The world of data is changing, vast amounts of free and open data are enabling innovative visualisations. Our new Bike-o-Meter could be seen as a case in point, it provides at a glance a view of how bicycle rental schemes in cities around the world are performing. It even allows you to view the percentage of hire bikes that would need to be redistributed to balance each scheme and here may lie the problem – it allows under performing cities to be clearly identified using their own data.
Sadly a number of cities, run by a common provider, have requested that we no longer use their data, stating use protection under the harmonised sui generis database right, as provided under Directive 96/9/EC: Chapter III Article 7 (1) and (2).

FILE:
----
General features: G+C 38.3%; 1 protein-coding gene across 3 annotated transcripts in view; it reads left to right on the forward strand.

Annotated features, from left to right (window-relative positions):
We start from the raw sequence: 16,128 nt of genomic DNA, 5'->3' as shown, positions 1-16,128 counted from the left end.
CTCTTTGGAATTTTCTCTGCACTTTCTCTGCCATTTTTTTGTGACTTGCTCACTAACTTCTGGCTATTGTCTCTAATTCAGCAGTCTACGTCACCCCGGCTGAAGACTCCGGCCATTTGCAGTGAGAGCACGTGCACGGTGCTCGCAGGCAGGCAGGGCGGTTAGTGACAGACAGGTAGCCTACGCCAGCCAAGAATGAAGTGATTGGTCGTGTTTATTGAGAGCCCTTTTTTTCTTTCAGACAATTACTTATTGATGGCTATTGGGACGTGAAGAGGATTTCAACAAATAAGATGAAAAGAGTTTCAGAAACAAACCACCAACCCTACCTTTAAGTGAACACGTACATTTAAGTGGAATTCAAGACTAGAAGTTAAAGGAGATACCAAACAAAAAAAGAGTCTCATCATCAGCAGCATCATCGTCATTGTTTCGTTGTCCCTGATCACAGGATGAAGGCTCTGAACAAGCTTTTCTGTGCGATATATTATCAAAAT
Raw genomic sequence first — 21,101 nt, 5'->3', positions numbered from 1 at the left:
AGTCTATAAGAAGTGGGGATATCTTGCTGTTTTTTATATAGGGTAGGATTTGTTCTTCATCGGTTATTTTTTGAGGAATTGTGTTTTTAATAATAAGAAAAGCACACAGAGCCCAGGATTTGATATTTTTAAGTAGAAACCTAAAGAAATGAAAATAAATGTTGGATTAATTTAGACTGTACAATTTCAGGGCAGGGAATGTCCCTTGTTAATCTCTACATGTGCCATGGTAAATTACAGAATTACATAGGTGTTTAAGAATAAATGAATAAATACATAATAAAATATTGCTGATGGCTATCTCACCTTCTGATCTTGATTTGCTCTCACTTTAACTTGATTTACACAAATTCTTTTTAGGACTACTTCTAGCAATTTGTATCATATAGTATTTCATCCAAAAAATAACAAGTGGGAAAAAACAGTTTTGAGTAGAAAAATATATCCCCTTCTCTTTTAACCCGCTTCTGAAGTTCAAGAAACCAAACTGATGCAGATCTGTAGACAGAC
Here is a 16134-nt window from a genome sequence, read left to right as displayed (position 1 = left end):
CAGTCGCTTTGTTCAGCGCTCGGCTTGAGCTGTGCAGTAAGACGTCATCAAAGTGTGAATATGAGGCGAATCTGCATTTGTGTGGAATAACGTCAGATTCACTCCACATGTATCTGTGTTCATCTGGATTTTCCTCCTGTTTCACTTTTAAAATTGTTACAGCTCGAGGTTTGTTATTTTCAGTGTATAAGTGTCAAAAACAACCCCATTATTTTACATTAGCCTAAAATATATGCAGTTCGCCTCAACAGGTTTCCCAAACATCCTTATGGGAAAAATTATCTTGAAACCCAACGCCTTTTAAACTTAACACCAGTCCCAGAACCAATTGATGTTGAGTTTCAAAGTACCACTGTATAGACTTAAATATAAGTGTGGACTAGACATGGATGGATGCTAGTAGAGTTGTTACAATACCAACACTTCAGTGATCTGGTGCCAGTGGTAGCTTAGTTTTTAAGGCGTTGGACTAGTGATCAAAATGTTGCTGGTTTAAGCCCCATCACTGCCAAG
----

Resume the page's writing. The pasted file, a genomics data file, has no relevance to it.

Below is how the Bike-o-Meter used to look:
We are of course happy to accept the request and as a result Paris/Dublin/Brussels/Valencia/Seville/ Vienna and Toyama are now sitting with empty dials. This is disappointing to say the least, we would be happy to add these cities back in but as ever with data its down to the providers…
Got a view? #bikeometer on Twitter.